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EvieJ EvieJ 6 years
Comment 1 says: "There should not be "three meals a day" offered, it's mostly for the experience and getting used to it, not for nutrition. Obviously some eat more and some eat less, and some have medical conditions such as reflux that requires heavier food. But three snacks a day is more accurate until they're a year." And my reply is still that my daughter would have starved had she not had nutrition from other foods. She did not have "snacks", she had meals. It wasn't due to reflux or any other medical condition, just the fact that she was a normal baby! Up until the age of 1, babies require approximately 100 calories per kilo of body weight (that's 2.2 pounds). Dont' forget that an infant's birth weight doubles after about five months and triples by the first birthday, by which time the infant's length increases by half. Adequate and appropriate nutrition is essential during this period, for infants that *do not receive sufficient calories*, vitamins, and minerals will not reach their expected growth.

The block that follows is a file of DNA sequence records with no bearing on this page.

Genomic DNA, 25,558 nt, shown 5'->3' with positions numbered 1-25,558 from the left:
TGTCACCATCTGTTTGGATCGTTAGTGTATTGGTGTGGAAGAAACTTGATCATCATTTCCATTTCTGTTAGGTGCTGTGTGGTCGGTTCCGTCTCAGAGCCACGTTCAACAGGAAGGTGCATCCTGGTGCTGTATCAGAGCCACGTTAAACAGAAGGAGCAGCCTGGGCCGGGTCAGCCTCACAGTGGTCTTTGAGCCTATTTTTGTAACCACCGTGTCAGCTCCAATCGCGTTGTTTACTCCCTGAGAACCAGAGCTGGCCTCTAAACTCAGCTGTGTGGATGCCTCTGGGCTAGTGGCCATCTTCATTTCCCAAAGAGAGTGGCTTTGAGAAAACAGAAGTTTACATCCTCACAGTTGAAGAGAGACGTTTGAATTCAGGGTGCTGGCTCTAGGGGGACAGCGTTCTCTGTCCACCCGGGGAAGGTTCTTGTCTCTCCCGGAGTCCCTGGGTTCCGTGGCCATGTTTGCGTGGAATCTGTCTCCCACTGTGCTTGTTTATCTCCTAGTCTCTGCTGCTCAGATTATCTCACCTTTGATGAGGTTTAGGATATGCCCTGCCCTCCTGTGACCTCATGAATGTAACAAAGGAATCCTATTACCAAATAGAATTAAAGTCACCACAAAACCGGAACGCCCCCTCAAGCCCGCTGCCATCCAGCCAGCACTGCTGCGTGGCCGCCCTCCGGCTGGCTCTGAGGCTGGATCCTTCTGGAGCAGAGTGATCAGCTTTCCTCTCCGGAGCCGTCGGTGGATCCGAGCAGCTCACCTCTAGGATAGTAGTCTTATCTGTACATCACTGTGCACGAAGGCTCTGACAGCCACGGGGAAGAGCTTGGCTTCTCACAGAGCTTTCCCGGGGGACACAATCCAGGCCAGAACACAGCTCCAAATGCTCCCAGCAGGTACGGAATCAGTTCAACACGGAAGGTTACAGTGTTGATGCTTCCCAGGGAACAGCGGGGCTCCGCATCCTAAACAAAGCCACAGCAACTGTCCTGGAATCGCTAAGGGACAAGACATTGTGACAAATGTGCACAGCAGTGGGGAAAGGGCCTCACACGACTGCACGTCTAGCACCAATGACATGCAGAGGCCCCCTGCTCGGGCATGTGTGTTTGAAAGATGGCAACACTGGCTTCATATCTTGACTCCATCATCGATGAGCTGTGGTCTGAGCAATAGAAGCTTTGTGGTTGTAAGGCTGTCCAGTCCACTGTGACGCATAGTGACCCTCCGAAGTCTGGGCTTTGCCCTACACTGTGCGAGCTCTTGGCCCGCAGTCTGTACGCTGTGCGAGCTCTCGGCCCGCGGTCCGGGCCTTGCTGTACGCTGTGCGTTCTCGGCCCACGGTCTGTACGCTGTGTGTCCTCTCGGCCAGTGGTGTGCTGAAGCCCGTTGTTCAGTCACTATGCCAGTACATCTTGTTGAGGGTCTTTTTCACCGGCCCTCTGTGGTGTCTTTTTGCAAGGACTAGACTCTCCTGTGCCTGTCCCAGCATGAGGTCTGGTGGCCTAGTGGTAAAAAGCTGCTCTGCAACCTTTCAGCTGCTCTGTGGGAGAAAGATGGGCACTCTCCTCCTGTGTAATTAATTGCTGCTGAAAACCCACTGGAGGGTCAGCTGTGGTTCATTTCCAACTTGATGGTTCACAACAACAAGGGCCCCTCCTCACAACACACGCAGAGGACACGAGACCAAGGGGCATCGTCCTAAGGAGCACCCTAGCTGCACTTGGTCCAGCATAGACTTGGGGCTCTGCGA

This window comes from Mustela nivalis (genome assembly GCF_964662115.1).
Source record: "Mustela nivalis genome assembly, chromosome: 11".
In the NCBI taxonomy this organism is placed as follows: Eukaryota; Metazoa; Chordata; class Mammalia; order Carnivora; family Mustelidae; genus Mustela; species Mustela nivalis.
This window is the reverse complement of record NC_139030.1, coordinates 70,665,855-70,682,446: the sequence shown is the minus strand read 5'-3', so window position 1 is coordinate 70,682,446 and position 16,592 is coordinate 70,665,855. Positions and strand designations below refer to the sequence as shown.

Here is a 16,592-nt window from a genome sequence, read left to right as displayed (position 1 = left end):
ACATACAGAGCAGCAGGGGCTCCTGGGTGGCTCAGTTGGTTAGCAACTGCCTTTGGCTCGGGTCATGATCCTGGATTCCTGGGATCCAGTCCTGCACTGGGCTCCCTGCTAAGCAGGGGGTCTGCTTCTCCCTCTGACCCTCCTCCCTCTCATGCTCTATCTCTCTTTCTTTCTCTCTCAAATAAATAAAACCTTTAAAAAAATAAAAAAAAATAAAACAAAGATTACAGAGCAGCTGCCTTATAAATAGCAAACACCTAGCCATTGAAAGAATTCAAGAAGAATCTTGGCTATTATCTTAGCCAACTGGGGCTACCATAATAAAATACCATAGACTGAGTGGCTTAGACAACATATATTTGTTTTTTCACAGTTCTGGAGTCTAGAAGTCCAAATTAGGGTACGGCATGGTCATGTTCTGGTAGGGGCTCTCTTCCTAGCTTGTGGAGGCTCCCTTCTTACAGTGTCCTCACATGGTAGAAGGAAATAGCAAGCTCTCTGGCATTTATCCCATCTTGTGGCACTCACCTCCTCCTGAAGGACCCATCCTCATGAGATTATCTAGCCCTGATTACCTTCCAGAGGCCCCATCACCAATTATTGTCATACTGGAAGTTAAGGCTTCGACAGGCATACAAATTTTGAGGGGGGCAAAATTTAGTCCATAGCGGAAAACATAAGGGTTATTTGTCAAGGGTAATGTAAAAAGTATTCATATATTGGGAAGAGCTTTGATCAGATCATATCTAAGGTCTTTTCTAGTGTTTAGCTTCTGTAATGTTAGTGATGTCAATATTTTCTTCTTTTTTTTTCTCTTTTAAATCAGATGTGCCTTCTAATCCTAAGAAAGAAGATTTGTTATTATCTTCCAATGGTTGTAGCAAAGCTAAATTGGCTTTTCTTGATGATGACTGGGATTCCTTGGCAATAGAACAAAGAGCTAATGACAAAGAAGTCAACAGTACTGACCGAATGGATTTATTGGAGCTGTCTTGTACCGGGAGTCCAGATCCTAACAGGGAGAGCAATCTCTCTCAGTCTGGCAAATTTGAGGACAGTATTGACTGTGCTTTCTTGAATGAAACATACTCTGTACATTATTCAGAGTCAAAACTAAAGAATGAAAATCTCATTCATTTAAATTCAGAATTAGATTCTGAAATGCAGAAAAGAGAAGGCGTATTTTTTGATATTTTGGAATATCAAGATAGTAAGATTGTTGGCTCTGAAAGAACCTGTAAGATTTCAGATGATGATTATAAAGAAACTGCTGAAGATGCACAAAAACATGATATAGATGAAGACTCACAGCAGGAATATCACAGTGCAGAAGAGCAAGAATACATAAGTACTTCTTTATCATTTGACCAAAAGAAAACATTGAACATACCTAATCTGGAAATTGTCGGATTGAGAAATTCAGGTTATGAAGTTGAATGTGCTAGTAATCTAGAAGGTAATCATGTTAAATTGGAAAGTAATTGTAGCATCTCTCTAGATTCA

cheersdarlin916 cheersdarlin916 6 years
I agree with EvieJ, my son would have been so hungry had I waited till he was a year old.
EvieJ EvieJ 6 years
Sorry, Anonymous, but I completely disagree with you. My daughter would have starved if I would have kept her on a formula-only diet for her first year. I started her on food when she was about 4 months old, simple things like apple, pear, sweet potato and carrot purees. By the time she was a year old, she was having breakfast (cereal, porridge, toast, even pancakes, plus a dairy source and fruit), then a small bottle mid-morning (which she dropped at 12 months), then lunch (ex: pasta and/or chicken and/or rice, vegetables and another dairy), an afternoon snack (fruit, vegetable or avocado and a dairy, and then dinner. She would then have a bedtime bottle. She just turned 13 months and has an incredibly varied diet.
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